Chronic intestinal disorders (CID) are characterized by persistent, or recurrent gastroin-testinal (GI) signs present for at least three weeks. In human medicine, inflammatory bowel disease (IBD) is a group of chronic GI diseases and includes Crohn’s disease (CD) and ulcerative colitis (UC). On the other hand, the general term chronic enteropathies (CE) is preferred in veterinary medicine. Different therapeutic approaches to these diseases are used in both humans and pets. This review is focused on the use of traditional therapies and nutraceuticals with specific antioxidant properties, for the treatment of CID in humans and animal patients. There is strong evidence of the antioxidant properties of the nutraceuticals included in this review, but few studies report their use for treating CID in humans and none in animals. Despite this fact, the majority of the nutraceuticals described in the present article could be considered as promising alternatives for the regular treatment of CID in human and veterinary medicine.

Chronic Intestinal Disorders in Humans and Pets: Current Management and the Potential of Nutraceutical Antioxidants as Alternatives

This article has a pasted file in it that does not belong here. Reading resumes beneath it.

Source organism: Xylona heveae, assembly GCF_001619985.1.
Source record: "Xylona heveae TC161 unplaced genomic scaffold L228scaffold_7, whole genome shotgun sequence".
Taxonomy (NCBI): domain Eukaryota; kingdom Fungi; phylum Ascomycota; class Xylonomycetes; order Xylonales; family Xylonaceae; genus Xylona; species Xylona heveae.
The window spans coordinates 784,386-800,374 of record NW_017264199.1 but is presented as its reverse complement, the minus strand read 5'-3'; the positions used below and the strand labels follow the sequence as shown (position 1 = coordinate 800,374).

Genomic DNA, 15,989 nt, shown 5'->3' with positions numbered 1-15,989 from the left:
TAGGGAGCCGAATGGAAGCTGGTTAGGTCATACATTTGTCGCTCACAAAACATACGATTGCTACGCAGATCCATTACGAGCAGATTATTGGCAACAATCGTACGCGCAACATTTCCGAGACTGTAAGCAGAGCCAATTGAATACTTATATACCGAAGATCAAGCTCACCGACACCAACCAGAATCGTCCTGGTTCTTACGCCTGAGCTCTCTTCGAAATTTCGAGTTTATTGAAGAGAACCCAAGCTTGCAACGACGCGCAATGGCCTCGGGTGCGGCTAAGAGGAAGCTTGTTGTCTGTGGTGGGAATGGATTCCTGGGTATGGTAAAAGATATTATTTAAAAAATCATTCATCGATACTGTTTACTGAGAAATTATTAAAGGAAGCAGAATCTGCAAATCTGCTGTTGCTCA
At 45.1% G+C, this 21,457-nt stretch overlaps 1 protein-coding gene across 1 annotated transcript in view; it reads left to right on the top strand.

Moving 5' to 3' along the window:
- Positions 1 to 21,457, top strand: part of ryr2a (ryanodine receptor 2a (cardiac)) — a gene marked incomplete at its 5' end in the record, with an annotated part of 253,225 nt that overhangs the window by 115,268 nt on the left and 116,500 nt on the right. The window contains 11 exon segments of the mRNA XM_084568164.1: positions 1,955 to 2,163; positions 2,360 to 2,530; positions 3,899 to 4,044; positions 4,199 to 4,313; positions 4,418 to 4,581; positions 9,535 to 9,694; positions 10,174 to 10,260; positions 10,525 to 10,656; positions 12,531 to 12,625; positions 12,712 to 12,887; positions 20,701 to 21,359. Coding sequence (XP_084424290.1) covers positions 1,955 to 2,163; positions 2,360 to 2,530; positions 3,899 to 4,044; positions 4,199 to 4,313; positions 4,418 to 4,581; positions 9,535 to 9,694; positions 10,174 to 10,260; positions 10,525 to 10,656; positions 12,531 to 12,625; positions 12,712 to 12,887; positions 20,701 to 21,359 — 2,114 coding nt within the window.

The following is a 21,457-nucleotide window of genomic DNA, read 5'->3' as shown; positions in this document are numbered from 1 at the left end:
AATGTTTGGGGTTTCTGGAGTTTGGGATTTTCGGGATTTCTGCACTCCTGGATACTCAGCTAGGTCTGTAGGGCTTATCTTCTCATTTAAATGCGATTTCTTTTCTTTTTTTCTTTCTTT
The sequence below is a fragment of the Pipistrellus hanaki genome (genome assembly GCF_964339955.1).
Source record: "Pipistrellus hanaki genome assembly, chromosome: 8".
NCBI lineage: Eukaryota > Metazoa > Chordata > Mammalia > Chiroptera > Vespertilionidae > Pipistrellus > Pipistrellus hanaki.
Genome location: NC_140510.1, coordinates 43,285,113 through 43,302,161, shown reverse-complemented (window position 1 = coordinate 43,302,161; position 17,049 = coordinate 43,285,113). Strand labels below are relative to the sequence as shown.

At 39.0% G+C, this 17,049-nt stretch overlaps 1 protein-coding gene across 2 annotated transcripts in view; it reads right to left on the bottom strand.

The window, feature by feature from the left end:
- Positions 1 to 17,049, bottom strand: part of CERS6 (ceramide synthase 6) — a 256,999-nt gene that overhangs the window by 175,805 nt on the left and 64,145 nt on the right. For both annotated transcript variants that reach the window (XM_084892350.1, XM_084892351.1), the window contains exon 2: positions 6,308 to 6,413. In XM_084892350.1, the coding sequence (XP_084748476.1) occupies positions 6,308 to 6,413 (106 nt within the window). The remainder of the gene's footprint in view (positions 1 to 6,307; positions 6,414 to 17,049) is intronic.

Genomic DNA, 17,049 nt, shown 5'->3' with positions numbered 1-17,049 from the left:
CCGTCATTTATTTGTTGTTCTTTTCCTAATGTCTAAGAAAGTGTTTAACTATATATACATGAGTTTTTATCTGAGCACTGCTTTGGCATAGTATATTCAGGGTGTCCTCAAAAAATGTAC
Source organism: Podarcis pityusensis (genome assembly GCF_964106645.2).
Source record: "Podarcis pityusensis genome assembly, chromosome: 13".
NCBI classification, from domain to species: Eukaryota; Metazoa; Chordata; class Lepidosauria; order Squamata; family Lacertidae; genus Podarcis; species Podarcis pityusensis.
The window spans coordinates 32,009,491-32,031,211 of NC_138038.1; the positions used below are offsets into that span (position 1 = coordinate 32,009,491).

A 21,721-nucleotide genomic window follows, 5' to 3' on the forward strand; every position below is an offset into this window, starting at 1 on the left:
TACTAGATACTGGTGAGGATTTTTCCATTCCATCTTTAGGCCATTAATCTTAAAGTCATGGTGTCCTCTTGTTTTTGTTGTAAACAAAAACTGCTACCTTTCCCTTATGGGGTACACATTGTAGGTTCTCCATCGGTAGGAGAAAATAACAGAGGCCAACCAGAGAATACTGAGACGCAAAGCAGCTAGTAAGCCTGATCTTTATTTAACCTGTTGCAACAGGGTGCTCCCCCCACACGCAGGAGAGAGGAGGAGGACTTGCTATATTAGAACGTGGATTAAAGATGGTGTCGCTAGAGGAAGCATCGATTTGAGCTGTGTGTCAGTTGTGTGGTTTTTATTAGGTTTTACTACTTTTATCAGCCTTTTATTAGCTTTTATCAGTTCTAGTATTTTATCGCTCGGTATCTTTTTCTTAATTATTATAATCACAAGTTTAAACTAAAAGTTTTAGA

Meineri G.
First
;
Martello E.
;
Radice E.;Saettone V.;Atuahene D.;Armandi A.;Testa G.;Ribaldone D. G.
Last
2022-01-01

Abstract

Chronic intestinal disorders (CID) are characterized by persistent, or recurrent gastroin-testinal (GI) signs present for at least three weeks. In human medicine, inflammatory bowel disease (IBD) is a group of chronic GI diseases and includes Crohn’s disease (CD) and ulcerative colitis (UC). On the other hand, the general term chronic enteropathies (CE) is preferred in veterinary medicine. Different therapeutic approaches to these diseases are used in both humans and pets. This review is focused on the use of traditional therapies and nutraceuticals with specific antioxidant properties, for the treatment of CID in humans and animal patients. There is strong evidence of the antioxidant properties of the nutraceuticals included in this review, but few studies report their use for treating CID in humans and none in animals. Despite this fact, the majority of the nutraceuticals described in the present article could be considered as promising alternatives for the regular treatment of CID in human and veterinary medicine.
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Chronic enteropathies; Inflammatory bowel disease; Nutraceuticals; Phytocomplex; Trace elements; Ulcerative colitis; Vitamins
Meineri G.; Martello E.; Radice E.; Bruni N.; Saettone V.; Atuahene D.; Armandi A.; Testa G.; Ribaldone D.G.
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Utilizza questo identificativo per citare o creare un link a questo documento: https://hdl.handle.net/2318/1853663
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